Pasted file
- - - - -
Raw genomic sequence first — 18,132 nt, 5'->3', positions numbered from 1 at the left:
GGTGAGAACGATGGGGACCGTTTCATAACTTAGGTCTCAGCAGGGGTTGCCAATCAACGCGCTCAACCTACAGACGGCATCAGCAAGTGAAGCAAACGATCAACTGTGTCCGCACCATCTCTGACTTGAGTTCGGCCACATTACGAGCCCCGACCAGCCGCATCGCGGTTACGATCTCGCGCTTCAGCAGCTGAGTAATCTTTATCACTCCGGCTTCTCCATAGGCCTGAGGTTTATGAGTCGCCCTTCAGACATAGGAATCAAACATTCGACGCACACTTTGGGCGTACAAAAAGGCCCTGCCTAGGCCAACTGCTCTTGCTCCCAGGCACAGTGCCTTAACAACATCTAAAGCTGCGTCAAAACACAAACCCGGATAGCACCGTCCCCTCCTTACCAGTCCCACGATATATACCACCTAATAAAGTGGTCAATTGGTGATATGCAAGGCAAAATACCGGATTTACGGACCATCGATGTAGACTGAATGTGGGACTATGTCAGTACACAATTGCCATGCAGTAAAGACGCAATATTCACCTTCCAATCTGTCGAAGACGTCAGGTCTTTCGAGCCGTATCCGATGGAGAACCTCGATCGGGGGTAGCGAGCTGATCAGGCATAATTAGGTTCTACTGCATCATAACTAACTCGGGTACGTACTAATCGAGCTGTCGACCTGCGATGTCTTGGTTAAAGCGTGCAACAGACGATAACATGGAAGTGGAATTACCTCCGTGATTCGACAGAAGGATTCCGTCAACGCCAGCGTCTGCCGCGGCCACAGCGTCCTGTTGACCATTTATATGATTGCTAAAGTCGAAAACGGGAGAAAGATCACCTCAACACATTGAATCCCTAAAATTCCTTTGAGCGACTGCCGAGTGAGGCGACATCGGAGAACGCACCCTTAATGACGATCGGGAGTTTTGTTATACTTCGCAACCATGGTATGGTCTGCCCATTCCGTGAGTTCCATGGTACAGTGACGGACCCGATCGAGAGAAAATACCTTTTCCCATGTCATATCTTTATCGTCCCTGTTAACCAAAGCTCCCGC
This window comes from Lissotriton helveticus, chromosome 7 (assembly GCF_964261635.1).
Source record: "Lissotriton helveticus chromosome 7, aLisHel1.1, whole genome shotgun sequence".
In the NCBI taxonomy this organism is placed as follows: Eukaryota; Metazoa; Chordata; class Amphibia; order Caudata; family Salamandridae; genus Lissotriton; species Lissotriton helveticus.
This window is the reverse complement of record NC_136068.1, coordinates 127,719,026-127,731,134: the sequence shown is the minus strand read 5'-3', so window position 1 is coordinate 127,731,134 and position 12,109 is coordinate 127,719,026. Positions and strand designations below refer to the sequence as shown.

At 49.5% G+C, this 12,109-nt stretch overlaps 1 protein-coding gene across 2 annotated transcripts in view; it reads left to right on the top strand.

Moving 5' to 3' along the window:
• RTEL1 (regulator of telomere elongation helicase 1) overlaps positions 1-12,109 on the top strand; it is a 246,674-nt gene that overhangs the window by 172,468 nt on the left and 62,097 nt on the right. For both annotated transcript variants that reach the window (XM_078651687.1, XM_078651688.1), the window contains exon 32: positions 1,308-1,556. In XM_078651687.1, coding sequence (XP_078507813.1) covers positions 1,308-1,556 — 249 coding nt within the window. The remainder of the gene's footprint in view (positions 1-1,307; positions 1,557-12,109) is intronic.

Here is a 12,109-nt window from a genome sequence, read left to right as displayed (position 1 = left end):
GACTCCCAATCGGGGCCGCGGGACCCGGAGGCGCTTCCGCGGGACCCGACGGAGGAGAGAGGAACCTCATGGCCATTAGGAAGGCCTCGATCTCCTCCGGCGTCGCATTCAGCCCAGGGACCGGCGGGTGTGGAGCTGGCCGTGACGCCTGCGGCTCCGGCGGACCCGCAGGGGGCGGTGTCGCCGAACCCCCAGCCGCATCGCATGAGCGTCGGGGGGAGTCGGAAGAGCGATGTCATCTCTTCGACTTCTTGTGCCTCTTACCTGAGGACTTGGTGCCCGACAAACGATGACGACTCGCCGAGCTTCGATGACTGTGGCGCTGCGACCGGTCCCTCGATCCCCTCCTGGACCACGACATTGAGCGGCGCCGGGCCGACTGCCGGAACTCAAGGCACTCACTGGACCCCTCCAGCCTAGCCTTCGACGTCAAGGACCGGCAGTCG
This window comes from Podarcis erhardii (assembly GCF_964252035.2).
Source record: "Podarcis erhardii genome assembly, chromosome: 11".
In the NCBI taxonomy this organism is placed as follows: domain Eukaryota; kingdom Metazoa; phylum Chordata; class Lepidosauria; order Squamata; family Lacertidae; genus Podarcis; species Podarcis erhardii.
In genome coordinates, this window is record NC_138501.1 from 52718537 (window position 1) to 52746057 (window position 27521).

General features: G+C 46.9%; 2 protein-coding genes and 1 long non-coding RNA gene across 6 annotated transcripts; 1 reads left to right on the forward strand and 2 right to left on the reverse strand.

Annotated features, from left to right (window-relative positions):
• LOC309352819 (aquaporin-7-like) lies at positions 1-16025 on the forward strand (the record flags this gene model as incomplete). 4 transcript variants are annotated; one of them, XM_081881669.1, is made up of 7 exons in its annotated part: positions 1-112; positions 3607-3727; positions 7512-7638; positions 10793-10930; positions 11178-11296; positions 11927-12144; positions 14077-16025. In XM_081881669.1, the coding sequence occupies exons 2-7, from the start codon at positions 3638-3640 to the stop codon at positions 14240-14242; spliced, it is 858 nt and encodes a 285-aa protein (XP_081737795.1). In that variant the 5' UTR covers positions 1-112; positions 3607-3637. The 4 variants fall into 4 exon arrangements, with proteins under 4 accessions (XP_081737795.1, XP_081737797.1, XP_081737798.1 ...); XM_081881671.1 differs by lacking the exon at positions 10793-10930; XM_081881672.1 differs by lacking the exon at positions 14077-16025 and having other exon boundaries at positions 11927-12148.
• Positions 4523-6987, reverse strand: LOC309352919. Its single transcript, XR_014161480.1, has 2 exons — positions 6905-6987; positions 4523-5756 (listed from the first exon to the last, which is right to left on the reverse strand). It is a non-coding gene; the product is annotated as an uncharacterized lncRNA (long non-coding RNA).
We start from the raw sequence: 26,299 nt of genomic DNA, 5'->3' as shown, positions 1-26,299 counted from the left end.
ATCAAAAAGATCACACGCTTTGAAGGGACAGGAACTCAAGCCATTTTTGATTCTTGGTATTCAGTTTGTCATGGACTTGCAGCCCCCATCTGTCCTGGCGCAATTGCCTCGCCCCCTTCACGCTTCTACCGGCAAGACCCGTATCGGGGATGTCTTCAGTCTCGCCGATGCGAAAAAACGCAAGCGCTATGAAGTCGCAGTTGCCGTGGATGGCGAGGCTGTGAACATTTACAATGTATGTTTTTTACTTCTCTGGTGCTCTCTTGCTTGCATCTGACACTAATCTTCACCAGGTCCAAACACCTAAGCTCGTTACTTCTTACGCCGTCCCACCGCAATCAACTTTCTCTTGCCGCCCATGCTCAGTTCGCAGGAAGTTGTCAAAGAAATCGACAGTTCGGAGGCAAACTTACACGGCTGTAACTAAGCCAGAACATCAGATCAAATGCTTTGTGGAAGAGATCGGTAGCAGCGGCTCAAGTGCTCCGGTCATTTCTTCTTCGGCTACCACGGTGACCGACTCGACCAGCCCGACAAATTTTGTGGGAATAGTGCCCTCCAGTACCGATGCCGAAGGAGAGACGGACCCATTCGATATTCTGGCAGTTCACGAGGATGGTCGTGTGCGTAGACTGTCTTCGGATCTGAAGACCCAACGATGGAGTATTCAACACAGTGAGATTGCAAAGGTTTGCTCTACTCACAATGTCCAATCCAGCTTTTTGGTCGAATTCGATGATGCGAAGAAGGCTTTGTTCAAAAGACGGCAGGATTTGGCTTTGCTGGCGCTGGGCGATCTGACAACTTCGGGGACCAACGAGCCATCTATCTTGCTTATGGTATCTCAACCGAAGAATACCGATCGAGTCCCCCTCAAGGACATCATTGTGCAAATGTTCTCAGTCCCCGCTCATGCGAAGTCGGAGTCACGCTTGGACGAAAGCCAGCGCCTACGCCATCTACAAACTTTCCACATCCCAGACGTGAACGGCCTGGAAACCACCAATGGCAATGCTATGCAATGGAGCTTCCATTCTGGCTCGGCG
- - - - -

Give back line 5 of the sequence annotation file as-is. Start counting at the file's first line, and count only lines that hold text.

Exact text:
In the NCBI taxonomy this organism is placed as follows: Eukaryota; Metazoa; Chordata; class Amphibia; order Caudata; family Salamandridae; genus Lissotriton; species Lissotriton helveticus.